For example, what about the baggage compartment? Landing gear housing? Avionics?

  • 1
    $\begingroup$ Question for cargo compartments. $\endgroup$
    – fooot
    Aug 3 '15 at 21:00
  • $\begingroup$ @fooot, my question is more general, i.e. not asking only about cargo compartments. $\endgroup$
    – Sparkler
    Aug 4 '15 at 18:04
  • 1
    $\begingroup$ Cockpit, yes!!! $\endgroup$
    – vasin1987
    Aug 4 '15 at 18:33

Baggage, yes, landing gear, no.

The fuselage of an airliner is typically "capped" by two bulkheads, the forward and aft pressure bulkheads. These are roughly spherical sections that seal the central "cylinder" of the aircraft's fuselage.

Here's a 787's forward bulkhead:

enter image description here

... and a 767's aft pressure bulkhead:

enter image description here

Practically all the space in the fuselage itself between these two bulkheads is pressurized during high-altitude flight. This includes the baggage compartment.

Gear assemblies, however, are typically not pressurized. For some jets like the 737, this is fairly obvious:

enter image description here

Other designs with full doors for the gear assemblies aren't as obvious, but in general it's neither feasible nor desirable to pressurize the landing gear housings when airborne.

  • 1
    $\begingroup$ So basically everything inside the fuselage and between the two caps? $\endgroup$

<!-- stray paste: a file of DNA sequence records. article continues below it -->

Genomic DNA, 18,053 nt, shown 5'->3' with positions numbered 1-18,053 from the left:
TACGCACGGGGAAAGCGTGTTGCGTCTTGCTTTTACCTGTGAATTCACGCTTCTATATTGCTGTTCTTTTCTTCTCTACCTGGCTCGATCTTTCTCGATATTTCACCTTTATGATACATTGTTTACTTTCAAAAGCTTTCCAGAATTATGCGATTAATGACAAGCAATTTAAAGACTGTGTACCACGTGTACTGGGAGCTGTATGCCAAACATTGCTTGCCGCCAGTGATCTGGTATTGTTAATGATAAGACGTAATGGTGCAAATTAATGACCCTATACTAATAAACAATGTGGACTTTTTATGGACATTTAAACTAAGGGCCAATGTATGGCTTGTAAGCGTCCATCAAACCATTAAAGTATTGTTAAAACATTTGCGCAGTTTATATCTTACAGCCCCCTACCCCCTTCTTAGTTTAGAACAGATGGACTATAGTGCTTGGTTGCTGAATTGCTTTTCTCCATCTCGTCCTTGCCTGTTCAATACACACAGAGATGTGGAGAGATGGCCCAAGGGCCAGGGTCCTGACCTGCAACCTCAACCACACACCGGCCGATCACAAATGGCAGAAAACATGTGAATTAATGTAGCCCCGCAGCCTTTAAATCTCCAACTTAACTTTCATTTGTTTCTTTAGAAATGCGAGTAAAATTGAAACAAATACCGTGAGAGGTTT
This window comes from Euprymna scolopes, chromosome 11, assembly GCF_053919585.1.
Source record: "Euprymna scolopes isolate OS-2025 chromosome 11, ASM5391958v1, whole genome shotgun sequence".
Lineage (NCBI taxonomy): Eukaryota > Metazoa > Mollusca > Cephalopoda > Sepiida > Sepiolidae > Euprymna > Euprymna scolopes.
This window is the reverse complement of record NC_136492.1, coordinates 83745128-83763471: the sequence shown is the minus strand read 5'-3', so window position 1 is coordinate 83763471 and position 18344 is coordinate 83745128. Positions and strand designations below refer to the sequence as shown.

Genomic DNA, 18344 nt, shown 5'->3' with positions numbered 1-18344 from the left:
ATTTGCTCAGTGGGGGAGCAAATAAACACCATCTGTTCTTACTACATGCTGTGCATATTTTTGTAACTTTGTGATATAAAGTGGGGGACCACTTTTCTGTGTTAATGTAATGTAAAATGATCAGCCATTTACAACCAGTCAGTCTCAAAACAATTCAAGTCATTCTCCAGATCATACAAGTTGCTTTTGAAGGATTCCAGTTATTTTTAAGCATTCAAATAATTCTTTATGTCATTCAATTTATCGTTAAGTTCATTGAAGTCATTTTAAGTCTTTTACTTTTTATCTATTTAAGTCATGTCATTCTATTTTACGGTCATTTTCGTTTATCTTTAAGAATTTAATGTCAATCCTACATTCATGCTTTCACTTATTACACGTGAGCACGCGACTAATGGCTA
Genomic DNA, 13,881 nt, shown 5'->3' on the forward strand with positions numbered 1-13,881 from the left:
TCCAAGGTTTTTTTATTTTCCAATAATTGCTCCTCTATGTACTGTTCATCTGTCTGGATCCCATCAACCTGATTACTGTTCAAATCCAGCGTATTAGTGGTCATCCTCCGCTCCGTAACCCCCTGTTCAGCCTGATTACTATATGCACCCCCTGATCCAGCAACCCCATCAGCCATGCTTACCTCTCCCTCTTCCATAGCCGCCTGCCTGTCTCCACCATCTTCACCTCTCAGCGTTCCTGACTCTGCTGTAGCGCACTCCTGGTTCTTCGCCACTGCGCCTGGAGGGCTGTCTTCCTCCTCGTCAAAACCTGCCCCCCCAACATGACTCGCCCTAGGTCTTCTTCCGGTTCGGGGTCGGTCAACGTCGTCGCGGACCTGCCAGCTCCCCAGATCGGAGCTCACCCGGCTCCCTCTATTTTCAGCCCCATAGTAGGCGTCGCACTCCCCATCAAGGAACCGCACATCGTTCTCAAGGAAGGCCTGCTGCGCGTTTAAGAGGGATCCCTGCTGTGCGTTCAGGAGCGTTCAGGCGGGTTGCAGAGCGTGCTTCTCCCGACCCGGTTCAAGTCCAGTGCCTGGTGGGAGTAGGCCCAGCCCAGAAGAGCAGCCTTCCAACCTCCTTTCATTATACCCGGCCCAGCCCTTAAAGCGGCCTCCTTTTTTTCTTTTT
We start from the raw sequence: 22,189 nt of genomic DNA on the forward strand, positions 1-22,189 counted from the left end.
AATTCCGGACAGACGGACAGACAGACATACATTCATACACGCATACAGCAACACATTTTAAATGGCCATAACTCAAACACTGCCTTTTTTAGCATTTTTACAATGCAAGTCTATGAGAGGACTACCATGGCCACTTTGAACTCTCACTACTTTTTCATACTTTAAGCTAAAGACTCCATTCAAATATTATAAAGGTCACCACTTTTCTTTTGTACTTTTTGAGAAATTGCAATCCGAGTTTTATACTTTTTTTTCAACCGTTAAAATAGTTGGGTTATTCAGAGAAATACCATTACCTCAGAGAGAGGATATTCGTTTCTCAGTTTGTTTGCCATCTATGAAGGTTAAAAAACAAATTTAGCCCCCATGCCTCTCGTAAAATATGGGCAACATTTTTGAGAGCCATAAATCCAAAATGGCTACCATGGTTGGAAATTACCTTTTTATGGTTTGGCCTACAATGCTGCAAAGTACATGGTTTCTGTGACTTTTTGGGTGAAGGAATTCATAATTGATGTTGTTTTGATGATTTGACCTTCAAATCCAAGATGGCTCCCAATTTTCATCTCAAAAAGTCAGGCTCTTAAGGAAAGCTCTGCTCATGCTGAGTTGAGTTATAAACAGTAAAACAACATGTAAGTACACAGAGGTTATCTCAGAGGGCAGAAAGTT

– Sparkler
    Aug 3 '15 at 21:17
  • $\begingroup$ Save for the L/G bays, yes. (This means that the holds are pressurized, and so are the avionics bays) $\endgroup$ Aug 3 '15 at 23:51
  • $\begingroup$ Not all the avionics, there is usually a radar array in the nose to provide TCAS and TAWS. $\endgroup$
    – KeithS
    Aug 4 '15 at 1:27
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    $\begingroup$ @KeithS, Neither TCAS nor TAWS uses a radar. TCAS uses an antenna since it is just a radio. TAWS is simply a database that is loaded into a display (often an FMS). The radar in the nose is simply for weather. $\endgroup$
    – Steve H
    Aug 4 '15 at 13:46
  • 1
    $\begingroup$ All the fuselage volume is at the same pressure because there is no separation between areas, for instance between the passenger cabin and the cargo holds. Circulation is facilitated by design and by regulation to protect the fuselage and prevent the cabin floor to collapse, particularly in case of explosive decompression. $\endgroup$
    – mins
    Aug 4 '15 at 23:37

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